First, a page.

It's early days, and you can be forgiven for believing that connecting private and public clouds using a VPN is a reasonable practice for building a hybrid cloud. You can be forgiven, but you won't be correct. In fact, you will have fallen into a common trap.
It all starts with great intentions: "We want a hybrid cloud!" Then reality hits. Standards are still in flux, and platform selection isn't easy. VMware is slugging it out with Microsoft's Azure Cloud OS, and both are worried about OpenStack, which is championed by Hewlett-Packard, IBM SoftLayer, Rackspace, and others. You figure, let's work this OS mess out first, then worry about securing it all.
Let me be clear: Building now and adding security later isn't a plan. You can't separate securing a hybrid cloud from how you structure your architecture. Securing a hybrid cloud requires tweaking long-standing foundational elements, such as risk assessments, while addressing entirely new capabilities such as cloudbursting, where a service that hits maximum internal capacity shuttles new demand to a public cloud.
In fact, a security review might well reveal that you have no business calling your cloud setup "hybrid," in the same way IT has no business calling a box of tapes in the stockroom a "disaster recovery strategy."
Among 383 respondents to InformationWeek's Hybrid Cloud Survey, 36% have implemented or are pilot-testing private clouds, with an additional 44% actively planning or considering. Of those with functional private clouds, 30% have working hybrid systems, with the ability to deploy workloads on either public or private clouds. Just 18% of them split their workloads fairly evenly.
No matter how you figure, for now, hybrid is an exclusive club.
The cloud changes everything
Security and architecture are the areas most affected by our embrace of all things cloud. That is because if you simply apply the best security and architectural practices from the on-premises world to the cloud world, you will have a suboptimal -- and potentially failed -- deployment. IT professionals are only gradually waking up to this realization, so it's still somewhat acceptable to lack cloud-specific plans. However, soon organizations that fail to understand the differences that the cloud brings will be pilloried in the same way that today we shake our heads at those that lose a laptop with tens of thousands of unencrypted customers' identities.
Connecting public and private clouds securely depends on some core concepts.
First, the idea of least user privilege is more relevant now than ever. All connections between public and private clouds should be limited and granular, as opposed to making more general network-to-network connections, even with a VPN.
One phrase -- "identity is the new perimeter" -- captures the essential elements. I make a detailed case in this InformationWeek cloud security and risk report, but in a nutshell, the traditional model of IT security follows the concepts of physical security fairly closely. We draw a perimeter around the physical bounds of an organization and assume that people within the wall should be granted access to all information and services by default, while those outside the perimeter should be kept out of everything.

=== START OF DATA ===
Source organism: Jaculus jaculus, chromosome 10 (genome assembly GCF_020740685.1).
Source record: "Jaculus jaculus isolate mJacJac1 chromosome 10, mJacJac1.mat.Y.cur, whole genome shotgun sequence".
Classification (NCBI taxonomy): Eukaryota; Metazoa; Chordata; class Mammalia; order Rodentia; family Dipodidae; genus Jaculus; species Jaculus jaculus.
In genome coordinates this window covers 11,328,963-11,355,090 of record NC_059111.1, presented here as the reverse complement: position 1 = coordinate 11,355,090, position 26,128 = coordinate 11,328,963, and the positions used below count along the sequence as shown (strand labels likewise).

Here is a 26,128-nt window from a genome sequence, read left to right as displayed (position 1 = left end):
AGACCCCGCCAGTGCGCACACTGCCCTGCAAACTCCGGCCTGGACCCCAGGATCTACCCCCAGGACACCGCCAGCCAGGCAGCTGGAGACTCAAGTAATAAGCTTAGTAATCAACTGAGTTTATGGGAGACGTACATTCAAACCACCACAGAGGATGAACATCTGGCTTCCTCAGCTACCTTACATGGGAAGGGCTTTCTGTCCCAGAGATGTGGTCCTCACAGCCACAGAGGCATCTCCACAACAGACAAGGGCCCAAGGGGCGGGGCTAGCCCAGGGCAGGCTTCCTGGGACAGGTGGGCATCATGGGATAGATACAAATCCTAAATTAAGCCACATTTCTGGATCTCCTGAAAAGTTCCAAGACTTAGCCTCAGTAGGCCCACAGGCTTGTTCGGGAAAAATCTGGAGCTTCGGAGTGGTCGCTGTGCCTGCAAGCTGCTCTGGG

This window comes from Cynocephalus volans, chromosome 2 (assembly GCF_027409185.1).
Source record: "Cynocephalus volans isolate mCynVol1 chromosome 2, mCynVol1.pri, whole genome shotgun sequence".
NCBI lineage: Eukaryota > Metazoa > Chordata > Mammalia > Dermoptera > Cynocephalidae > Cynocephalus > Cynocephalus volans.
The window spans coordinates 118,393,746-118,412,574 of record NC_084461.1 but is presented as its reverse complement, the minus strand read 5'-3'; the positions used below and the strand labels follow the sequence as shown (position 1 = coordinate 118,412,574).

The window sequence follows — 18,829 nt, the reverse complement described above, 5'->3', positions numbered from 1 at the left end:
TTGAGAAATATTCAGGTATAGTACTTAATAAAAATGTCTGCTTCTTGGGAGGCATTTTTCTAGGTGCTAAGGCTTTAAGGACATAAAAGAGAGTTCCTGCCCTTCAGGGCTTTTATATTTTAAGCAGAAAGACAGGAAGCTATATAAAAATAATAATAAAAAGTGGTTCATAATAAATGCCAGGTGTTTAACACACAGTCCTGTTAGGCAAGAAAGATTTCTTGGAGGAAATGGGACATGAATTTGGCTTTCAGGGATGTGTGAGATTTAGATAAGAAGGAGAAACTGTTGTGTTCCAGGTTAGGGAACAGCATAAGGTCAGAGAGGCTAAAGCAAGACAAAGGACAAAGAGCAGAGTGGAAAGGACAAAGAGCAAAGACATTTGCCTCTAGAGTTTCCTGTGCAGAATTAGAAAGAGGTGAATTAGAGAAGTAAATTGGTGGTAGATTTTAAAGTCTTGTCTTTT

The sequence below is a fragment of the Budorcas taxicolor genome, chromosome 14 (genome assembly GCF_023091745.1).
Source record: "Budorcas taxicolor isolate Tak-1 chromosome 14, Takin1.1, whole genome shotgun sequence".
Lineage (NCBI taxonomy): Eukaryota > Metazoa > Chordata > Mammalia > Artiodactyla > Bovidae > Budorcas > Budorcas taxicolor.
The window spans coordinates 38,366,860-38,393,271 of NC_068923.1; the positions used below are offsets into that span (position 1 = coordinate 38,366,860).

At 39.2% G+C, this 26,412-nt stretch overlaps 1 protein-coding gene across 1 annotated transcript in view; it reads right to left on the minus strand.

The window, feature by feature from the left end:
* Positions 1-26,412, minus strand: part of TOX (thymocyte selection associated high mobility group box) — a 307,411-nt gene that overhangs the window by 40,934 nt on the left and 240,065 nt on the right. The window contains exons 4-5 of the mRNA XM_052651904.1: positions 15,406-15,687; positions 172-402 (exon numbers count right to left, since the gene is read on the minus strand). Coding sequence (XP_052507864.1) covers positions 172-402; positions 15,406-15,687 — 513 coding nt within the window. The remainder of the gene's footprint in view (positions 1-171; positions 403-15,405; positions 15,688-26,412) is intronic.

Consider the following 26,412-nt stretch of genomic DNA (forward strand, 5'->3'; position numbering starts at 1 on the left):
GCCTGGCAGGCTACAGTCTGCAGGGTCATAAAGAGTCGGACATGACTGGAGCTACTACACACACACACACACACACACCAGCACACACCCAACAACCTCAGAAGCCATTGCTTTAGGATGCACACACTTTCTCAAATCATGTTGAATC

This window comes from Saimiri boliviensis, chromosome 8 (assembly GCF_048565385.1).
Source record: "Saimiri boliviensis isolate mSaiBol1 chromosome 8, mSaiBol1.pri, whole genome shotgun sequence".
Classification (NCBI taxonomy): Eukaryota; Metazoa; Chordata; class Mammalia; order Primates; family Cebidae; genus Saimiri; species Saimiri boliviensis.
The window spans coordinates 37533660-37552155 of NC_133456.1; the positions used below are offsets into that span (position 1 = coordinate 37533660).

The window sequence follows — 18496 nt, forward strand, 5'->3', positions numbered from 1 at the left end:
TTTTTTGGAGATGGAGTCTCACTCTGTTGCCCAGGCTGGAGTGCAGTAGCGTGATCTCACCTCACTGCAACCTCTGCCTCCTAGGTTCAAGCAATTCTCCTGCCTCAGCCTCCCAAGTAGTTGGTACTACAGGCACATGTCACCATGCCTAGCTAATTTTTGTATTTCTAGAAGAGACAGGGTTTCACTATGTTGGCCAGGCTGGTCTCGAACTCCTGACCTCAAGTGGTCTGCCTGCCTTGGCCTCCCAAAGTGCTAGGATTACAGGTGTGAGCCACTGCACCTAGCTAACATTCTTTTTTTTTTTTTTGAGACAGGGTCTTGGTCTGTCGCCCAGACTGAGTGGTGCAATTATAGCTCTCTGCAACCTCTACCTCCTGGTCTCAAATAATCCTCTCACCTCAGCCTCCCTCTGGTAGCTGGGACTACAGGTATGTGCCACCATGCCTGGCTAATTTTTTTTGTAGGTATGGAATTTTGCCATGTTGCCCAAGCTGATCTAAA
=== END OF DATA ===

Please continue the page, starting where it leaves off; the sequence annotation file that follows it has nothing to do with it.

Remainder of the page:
Both of these assumptions are unworkable today. We've learned the hard way that individuals within the perimeter are very likely to cause security breaches, by downloading malware and falling for phishing schemes. And to take advantage of mobile devices and the cloud, we need to grant access to many people and services outside of the perimeter.
However, many, many organizations still cling to a perimeter-like security model -- they've just made an ever-broader perimeter (say, connecting clouds by VPN) while severely restricting what any user can do anywhere. Plenty of knowledge workers aren't allowed to install new software on any device; they must have IT do it by calling 1-800-WASTED TIME.
This is a losing plan for a number of reasons. Clearly, one problem is that it severely hurts the productivity of your employees and contractors. But second, you need to treat the public cloud with much more skepticism and concern than you should your own hardware, since many more third parties have access to the physical machines. That's clear from 2014 Strategic Security Survey results; "unauthorized access and defects in the technology itself" has led the cloud concerns hit parade in our survey for as long as we've asked the question. Building an ever-expanding perimeter will create no end of risk in a hybrid setup.
The solution, embraced by many leading security experts, is an island-centric view, where very thin back channels allow each "island" to verify identity and access parameters with a centralized server, but otherwise, networks and hardware stay completely separate. This is the "identity is the new perimeter" security model, and in a post-Target-breach world, it should be fairly clear that it offers the right way to go.
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